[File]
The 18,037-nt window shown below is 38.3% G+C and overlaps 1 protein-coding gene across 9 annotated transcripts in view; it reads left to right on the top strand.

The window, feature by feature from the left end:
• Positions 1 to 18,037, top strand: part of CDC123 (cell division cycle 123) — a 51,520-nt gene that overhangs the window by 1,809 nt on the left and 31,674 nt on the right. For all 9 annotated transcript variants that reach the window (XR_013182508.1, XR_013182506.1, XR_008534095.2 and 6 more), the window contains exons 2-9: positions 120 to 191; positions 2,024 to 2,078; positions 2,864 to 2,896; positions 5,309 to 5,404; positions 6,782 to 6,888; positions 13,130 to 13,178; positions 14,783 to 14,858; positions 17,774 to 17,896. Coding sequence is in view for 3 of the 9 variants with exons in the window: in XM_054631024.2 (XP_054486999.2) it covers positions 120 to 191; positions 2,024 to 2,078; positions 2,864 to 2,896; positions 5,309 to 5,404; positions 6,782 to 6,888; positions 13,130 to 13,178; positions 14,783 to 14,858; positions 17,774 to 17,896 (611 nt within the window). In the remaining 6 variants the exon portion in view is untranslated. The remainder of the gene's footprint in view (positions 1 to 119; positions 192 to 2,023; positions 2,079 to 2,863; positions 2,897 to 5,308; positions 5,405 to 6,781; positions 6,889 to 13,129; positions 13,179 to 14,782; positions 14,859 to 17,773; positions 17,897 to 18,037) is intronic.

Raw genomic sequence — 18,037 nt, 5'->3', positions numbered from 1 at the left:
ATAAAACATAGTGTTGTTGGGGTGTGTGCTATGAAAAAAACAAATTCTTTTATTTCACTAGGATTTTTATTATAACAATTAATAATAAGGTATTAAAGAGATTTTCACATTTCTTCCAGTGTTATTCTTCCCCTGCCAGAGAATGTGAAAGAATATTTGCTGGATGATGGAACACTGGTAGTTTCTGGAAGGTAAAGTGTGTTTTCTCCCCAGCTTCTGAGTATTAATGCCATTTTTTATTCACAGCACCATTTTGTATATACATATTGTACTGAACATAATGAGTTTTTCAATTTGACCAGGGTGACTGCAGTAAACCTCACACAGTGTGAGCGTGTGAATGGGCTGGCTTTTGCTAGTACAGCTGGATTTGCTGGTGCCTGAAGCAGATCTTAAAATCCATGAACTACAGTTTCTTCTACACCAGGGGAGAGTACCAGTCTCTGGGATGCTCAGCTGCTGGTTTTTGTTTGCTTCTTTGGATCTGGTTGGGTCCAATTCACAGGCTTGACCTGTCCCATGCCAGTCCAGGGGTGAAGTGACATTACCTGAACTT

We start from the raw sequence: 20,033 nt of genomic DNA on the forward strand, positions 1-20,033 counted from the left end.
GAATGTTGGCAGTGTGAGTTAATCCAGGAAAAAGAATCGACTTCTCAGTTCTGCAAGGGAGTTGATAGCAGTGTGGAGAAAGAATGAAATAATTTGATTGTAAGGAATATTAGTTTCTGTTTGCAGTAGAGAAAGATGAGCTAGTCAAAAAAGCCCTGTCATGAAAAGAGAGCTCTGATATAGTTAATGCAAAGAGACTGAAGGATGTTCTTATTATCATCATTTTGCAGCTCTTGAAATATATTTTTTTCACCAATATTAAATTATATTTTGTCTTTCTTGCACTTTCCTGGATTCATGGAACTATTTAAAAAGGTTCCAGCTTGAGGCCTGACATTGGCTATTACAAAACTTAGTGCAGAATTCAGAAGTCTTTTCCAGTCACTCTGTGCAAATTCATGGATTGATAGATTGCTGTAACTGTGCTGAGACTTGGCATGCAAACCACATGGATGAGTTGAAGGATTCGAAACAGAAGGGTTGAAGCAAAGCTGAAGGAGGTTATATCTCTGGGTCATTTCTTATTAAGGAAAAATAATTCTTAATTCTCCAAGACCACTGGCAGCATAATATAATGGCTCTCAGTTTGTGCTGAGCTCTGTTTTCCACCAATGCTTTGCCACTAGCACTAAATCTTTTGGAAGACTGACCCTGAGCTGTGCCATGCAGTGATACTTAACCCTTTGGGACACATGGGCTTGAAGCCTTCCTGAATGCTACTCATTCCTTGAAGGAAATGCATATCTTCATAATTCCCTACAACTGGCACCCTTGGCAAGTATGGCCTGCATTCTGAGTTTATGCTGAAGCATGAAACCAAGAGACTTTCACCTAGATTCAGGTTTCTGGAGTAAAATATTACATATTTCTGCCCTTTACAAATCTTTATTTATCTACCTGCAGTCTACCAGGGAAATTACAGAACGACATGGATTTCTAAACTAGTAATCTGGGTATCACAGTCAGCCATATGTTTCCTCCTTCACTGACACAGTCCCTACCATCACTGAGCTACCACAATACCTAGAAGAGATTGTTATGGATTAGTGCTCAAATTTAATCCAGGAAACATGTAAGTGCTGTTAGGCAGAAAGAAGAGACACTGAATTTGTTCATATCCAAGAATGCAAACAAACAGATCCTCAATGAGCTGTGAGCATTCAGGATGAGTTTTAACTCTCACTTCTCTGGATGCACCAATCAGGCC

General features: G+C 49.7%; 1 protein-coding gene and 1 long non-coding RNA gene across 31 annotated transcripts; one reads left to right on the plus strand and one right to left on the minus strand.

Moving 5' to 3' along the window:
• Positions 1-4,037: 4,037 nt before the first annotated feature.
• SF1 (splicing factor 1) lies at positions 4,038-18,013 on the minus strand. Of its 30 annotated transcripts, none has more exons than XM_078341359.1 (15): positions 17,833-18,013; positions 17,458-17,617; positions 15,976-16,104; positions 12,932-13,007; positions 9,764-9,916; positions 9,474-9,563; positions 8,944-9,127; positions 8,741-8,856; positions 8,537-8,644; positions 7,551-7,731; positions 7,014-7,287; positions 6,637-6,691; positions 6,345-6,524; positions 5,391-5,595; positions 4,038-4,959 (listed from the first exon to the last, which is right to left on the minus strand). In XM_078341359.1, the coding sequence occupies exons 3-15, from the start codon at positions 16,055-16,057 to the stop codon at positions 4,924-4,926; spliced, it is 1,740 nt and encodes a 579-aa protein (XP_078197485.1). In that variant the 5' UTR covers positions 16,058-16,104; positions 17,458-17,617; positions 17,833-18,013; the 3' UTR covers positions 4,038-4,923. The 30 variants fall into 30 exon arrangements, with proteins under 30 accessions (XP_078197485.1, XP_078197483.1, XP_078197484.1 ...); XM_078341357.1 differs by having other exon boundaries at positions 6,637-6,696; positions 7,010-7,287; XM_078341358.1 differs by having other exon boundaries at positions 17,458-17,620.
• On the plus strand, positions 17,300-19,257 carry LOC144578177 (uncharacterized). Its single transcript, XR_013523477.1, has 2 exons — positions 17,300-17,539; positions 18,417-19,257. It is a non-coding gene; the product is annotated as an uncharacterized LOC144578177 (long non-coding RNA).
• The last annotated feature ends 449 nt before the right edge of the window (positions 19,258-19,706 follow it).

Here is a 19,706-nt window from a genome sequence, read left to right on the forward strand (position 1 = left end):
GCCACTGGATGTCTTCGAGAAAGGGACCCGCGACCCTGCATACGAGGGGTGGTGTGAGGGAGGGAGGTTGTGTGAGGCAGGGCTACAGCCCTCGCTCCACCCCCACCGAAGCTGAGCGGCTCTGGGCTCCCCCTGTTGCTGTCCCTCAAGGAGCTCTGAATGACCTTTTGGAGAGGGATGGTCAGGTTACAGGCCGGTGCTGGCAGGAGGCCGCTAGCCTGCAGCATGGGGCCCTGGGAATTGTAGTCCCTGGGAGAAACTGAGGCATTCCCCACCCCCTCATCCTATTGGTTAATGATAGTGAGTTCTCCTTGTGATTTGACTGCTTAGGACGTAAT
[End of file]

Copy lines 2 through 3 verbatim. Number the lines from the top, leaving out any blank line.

The window, feature by feature from the left end:
• Positions 1 to 18,037, top strand: part of CDC123 (cell division cycle 123) — a 51,520-nt gene that overhangs the window by 1,809 nt on the left and 31,674 nt on the right. For all 9 annotated transcript variants that reach the window (XR_013182508.1, XR_013182506.1, XR_008534095.2 and 6 more), the window contains exons 2-9: positions 120 to 191; positions 2,024 to 2,078; positions 2,864 to 2,896; positions 5,309 to 5,404; positions 6,782 to 6,888; positions 13,130 to 13,178; positions 14,783 to 14,858; positions 17,774 to 17,896. Coding sequence is in view for 3 of the 9 variants with exons in the window: in XM_054631024.2 (XP_054486999.2) it covers positions 120 to 191; positions 2,024 to 2,078; positions 2,864 to 2,896; positions 5,309 to 5,404; positions 6,782 to 6,888; positions 13,130 to 13,178; positions 14,783 to 14,858; positions 17,774 to 17,896 (611 nt within the window). In the remaining 6 variants the exon portion in view is untranslated. The remainder of the gene's footprint in view (positions 1 to 119; positions 192 to 2,023; positions 2,079 to 2,863; positions 2,897 to 5,308; positions 5,405 to 6,781; positions 6,889 to 13,129; positions 13,179 to 14,782; positions 14,859 to 17,773; positions 17,897 to 18,037) is intronic.